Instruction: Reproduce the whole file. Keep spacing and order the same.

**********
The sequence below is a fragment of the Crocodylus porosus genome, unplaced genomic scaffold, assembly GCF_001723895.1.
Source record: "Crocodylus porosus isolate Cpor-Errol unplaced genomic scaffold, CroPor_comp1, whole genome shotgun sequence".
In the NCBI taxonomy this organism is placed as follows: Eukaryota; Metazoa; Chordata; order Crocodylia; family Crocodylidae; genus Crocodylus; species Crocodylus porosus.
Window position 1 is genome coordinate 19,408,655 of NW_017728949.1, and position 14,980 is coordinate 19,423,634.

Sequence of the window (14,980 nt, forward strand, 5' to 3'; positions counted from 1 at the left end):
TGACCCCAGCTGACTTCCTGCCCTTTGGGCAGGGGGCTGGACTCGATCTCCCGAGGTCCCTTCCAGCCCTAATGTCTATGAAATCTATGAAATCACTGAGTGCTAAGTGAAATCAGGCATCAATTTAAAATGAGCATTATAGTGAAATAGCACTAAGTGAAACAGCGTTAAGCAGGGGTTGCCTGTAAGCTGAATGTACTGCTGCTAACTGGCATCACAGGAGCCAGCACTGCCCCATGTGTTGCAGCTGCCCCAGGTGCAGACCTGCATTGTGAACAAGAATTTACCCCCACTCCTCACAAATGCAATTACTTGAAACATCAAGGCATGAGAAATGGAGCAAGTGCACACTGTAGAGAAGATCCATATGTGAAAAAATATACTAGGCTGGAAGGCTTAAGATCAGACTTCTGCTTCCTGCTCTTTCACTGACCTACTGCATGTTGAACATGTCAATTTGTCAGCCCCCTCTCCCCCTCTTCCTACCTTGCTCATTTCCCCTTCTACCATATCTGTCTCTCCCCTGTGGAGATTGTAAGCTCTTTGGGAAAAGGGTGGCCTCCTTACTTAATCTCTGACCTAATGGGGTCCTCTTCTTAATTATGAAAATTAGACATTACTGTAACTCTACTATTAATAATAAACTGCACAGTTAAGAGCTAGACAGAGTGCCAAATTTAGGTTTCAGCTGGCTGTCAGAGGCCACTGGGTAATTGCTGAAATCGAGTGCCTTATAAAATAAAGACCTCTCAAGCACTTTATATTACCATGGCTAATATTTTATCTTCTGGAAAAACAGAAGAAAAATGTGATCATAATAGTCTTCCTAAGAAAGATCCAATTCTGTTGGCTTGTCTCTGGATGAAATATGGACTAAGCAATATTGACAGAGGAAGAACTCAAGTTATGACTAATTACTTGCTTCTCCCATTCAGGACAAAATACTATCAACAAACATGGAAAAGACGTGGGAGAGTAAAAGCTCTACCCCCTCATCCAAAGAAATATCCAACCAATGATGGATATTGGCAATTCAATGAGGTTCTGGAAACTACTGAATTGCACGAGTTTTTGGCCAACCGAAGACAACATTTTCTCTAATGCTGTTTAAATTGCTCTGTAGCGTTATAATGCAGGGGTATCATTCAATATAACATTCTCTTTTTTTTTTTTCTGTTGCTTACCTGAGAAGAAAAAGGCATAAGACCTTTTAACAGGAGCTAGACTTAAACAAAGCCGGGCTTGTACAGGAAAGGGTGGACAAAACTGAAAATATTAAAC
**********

The sequence below is a fragment of the Crocodylus porosus genome, unplaced genomic scaffold, assembly GCF_001723895.1.
Source record: "Crocodylus porosus isolate Cpor-Errol unplaced genomic scaffold, CroPor_comp1, whole genome shotgun sequence".
In the NCBI taxonomy this organism is placed as follows: Eukaryota; Metazoa; Chordata; order Crocodylia; family Crocodylidae; genus Crocodylus; species Crocodylus porosus.
Window position 1 is genome coordinate 19,408,655 of NW_017728949.1, and position 14,980 is coordinate 19,423,634.

Sequence of the window (14,980 nt, forward strand, 5' to 3'; positions counted from 1 at the left end):
TGACCCCAGCTGACTTCCTGCCCTTTGGGCAGGGGGCTGGACTCGATCTCCCGAGGTCCCTTCCAGCCCTAATGTCTATGAAATCTATGAAATCACTGAGTGCTAAGTGAAATCAGGCATCAATTTAAAATGAGCATTATAGTGAAATAGCACTAAGTGAAACAGCGTTAAGCAGGGGTTGCCTGTAAGCTGAATGTACTGCTGCTAACTGGCATCACAGGAGCCAGCACTGCCCCATGTGTTGCAGCTGCCCCAGGTGCAGACCTGCATTGTGAACAAGAATTTACCCCCACTCCTCACAAATGCAATTACTTGAAACATCAAGGCATGAGAAATGGAGCAAGTGCACACTGTAGAGAAGATCCATATGTGAAAAAATATACTAGGCTGGAAGGCTTAAGATCAGACTTCTGCTTCCTGCTCTTTCACTGACCTACTGCATGTTGAACATGTCAATTTGTCAGCCCCCTCTCCCCCTCTTCCTACCTTGCTCATTTCCCCTTCTACCATATCTGTCTCTCCCCTGTGGAGATTGTAAGCTCTTTGGGAAAAGGGTGGCCTCCTTACTTAATCTCTGACCTAATGGGGTCCTCTTCTTAATTATGAAAATTAGACATTACTGTAACTCTACTATTAATAATAAACTGCACAGTTAAGAGCTAGACAGAGTGCCAAATTTAGGTTTCAGCTGGCTGTCAGAGGCCACTGGGTAATTGCTGAAATCGAGTGCCTTATAAAATAAAGACCTCTCAAGCACTTTATATTACCATGGCTAATATTTTATCTTCTGGAAAAACAGAAGAAAAATGTGATCATAATAGTCTTCCTAAGAAAGATCCAATTCTGTTGGCTTGTCTCTGGATGAAATATGGACTAAGCAATATTGACAGAGGAAGAACTCAAGTTATGACTAATTACTTGCTTCTCCCATTCAGGACAAAATACTATCAACAAACATGGAAAAGACGTGGGAGAGTAAAAGCTCTACCCCCTCATCCAAAGAAATATCCAACCAATGATGGATATTGGCAATTCAATGAGGTTCTGGAAACTACTGAATTGCACGAGTTTTTGGCCAACCGAAGACAACATTTTCTCTAATGCTGTTTAAATTGCTCTGTAGCGTTATAATGCAGGGGTATCATTCAATATAACATTCTCTTTTTTTTTTTTCTGTTGCTTACCTGAGAAGAAAAAGGCATAAGACCTTTTAACAGGAGCTAGACTTAAACAAAGCCGGGCTTGTACAGGAAAGGGTGGACAAAACTGAAAATATTAAAC